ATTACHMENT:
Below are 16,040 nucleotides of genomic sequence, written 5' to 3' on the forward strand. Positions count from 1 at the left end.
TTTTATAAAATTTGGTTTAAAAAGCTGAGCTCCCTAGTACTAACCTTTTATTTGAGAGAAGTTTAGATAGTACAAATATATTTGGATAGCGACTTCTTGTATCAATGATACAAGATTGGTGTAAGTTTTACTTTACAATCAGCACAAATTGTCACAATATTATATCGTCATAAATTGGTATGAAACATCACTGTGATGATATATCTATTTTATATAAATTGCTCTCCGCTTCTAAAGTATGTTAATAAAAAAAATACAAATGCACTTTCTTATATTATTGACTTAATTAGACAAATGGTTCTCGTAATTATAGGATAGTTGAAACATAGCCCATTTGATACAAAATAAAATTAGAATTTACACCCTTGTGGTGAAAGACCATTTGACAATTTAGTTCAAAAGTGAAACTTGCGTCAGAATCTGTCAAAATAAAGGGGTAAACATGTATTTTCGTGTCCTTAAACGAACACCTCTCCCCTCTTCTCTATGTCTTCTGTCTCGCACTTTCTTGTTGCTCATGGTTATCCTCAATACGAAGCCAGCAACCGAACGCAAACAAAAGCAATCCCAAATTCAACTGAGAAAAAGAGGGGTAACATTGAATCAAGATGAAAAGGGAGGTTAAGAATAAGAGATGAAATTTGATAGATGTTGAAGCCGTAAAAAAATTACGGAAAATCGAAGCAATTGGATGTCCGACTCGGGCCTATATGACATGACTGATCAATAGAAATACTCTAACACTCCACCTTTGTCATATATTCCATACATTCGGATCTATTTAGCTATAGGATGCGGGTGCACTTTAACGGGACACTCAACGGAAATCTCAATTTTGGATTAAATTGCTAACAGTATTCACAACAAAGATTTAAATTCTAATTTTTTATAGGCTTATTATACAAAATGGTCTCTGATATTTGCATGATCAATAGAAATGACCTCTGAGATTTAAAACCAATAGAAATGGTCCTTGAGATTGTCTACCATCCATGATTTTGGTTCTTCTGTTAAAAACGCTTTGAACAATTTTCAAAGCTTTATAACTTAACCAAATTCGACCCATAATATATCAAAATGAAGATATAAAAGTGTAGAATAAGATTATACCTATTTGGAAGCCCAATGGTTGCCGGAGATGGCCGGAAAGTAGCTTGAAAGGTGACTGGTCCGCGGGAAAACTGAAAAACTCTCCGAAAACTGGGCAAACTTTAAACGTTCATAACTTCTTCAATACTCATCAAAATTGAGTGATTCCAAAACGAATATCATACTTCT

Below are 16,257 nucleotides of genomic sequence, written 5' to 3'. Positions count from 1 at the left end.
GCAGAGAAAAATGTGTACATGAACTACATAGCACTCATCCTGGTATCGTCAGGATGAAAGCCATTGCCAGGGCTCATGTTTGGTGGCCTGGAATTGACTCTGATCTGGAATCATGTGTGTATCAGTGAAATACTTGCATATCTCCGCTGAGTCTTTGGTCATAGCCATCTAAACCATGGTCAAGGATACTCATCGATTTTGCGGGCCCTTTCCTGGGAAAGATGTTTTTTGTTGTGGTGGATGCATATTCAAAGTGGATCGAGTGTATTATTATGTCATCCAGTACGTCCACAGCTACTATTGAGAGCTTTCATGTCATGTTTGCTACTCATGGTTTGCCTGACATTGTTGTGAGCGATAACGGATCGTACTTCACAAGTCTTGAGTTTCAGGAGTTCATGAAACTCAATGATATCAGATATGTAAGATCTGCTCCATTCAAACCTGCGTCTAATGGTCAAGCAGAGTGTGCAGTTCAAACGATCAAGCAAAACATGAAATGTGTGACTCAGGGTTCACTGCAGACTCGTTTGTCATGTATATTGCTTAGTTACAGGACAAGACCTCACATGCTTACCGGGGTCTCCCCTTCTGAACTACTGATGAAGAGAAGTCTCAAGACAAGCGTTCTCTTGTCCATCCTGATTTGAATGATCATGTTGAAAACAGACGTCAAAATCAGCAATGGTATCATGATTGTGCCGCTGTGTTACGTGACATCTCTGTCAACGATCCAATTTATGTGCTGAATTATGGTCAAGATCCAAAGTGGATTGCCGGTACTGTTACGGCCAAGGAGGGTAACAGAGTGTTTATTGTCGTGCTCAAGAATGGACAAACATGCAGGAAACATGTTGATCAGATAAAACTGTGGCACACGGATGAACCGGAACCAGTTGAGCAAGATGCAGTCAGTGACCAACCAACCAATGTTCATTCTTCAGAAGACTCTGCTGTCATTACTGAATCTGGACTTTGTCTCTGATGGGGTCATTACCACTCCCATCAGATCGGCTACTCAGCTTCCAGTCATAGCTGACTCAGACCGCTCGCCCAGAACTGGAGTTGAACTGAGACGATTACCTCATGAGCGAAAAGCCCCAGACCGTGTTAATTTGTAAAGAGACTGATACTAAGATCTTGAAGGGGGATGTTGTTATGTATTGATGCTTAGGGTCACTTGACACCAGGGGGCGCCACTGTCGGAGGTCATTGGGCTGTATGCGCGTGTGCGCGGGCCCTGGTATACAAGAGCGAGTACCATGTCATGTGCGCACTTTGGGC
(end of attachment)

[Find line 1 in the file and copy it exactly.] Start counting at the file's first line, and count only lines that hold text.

Below are 16,040 nucleotides of genomic sequence, written 5' to 3' on the forward strand. Positions count from 1 at the left end.